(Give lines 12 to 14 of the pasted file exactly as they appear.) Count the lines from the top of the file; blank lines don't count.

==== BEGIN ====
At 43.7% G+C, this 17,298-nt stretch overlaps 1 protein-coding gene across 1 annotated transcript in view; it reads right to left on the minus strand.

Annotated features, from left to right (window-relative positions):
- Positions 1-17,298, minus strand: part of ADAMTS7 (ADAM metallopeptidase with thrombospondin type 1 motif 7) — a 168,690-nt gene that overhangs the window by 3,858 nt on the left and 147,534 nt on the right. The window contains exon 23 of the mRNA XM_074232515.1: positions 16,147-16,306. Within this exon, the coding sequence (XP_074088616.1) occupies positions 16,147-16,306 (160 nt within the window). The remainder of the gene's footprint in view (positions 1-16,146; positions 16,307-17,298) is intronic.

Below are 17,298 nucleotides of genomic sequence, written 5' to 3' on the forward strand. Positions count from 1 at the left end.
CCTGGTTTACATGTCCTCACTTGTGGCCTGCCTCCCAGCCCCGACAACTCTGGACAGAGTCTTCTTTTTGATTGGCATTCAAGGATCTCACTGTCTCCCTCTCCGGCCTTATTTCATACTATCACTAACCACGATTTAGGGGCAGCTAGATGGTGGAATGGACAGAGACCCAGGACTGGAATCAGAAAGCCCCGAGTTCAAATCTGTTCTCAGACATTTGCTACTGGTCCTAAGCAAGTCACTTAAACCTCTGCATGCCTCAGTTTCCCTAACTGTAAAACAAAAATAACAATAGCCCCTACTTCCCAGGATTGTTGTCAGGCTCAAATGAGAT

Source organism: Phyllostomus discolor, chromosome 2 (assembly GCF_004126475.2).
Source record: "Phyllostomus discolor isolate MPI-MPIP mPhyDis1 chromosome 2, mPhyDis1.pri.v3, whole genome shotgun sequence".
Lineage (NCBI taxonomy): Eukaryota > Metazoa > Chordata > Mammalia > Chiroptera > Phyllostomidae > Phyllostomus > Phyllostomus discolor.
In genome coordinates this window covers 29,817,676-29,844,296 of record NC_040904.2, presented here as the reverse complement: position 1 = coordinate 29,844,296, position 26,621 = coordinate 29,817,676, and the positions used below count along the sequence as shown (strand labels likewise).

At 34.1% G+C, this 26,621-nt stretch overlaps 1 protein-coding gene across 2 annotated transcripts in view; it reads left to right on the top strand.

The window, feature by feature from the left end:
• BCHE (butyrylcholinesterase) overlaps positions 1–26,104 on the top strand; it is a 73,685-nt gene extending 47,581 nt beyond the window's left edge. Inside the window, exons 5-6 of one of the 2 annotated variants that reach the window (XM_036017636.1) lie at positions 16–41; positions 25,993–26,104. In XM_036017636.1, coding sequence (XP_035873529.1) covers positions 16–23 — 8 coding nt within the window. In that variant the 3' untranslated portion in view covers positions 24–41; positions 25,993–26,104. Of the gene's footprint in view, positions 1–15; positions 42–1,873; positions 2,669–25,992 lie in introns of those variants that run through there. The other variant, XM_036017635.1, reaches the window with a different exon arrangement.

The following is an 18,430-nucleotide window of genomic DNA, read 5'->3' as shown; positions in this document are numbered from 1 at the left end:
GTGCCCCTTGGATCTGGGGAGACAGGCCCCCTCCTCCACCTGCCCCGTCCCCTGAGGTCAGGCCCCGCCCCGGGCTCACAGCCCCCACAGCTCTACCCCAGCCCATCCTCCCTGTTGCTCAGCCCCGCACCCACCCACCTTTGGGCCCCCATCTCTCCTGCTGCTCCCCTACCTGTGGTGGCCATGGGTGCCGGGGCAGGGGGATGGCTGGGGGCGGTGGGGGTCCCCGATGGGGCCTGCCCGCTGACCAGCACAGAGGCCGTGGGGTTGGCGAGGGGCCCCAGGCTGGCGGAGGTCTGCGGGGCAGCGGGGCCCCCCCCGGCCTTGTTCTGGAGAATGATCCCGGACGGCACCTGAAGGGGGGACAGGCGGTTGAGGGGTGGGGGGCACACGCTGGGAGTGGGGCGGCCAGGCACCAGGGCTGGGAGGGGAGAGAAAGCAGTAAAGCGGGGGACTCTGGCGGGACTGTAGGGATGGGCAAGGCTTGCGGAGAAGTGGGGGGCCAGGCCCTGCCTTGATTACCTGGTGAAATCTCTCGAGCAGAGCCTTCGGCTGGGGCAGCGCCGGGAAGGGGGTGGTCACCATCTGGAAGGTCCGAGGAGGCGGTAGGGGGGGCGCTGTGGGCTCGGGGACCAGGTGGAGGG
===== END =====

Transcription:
• BCHE (butyrylcholinesterase) overlaps positions 1–26,104 on the top strand; it is a 73,685-nt gene extending 47,581 nt beyond the window's left edge. Inside the window, exons 5-6 of one of the 2 annotated variants that reach the window (XM_036017636.1) lie at positions 16–41; positions 25,993–26,104. In XM_036017636.1, coding sequence (XP_035873529.1) covers positions 16–23 — 8 coding nt within the window. In that variant the 3' untranslated portion in view covers positions 24–41; positions 25,993–26,104. Of the gene's footprint in view, positions 1–15; positions 42–1,873; positions 2,669–25,992 lie in introns of those variants that run through there. The other variant, XM_036017635.1, reaches the window with a different exon arrangement.

The following is an 18,430-nucleotide window of genomic DNA, read 5'->3' as shown; positions in this document are numbered from 1 at the left end:
GTGCCCCTTGGATCTGGGGAGACAGGCCCCCTCCTCCACCTGCCCCGTCCCCTGAGGTCAGGCCCCGCCCCGGGCTCACAGCCCCCACAGCTCTACCCCAGCCCATCCTCCCTGTTGCTCAGCCCCGCACCCACCCACCTTTGGGCCCCCATCTCTCCTGCTGCTCCCCTACCTGTGGTGGCCATGGGTGCCGGGGCAGGGGGATGGCTGGGGGCGGTGGGGGTCCCCGATGGGGCCTGCCCGCTGACCAGCACAGAGGCCGTGGGGTTGGCGAGGGGCCCCAGGCTGGCGGAGGTCTGCGGGGCAGCGGGGCCCCCCCCGGCCTTGTTCTGGAGAATGATCCCGGACGGCACCTGAAGGGGGGACAGGCGGTTGAGGGGTGGGGGGCACACGCTGGGAGTGGGGCGGCCAGGCACCAGGGCTGGGAGGGGAGAGAAAGCAGTAAAGCGGGGGACTCTGGCGGGACTGTAGGGATGGGCAAGGCTTGCGGAGAAGTGGGGGGCCAGGCCCTGCCTTGATTACCTGGTGAAATCTCTCGAGCAGAGCCTTCGGCTGGGGCAGCGCCGGGAAGGGGGTGGTCACCATCTGGAAGGTCCGAGGAGGCGGTAGGGGGGGCGCTGTGGGCTCGGGGACCAGGTGGAGGG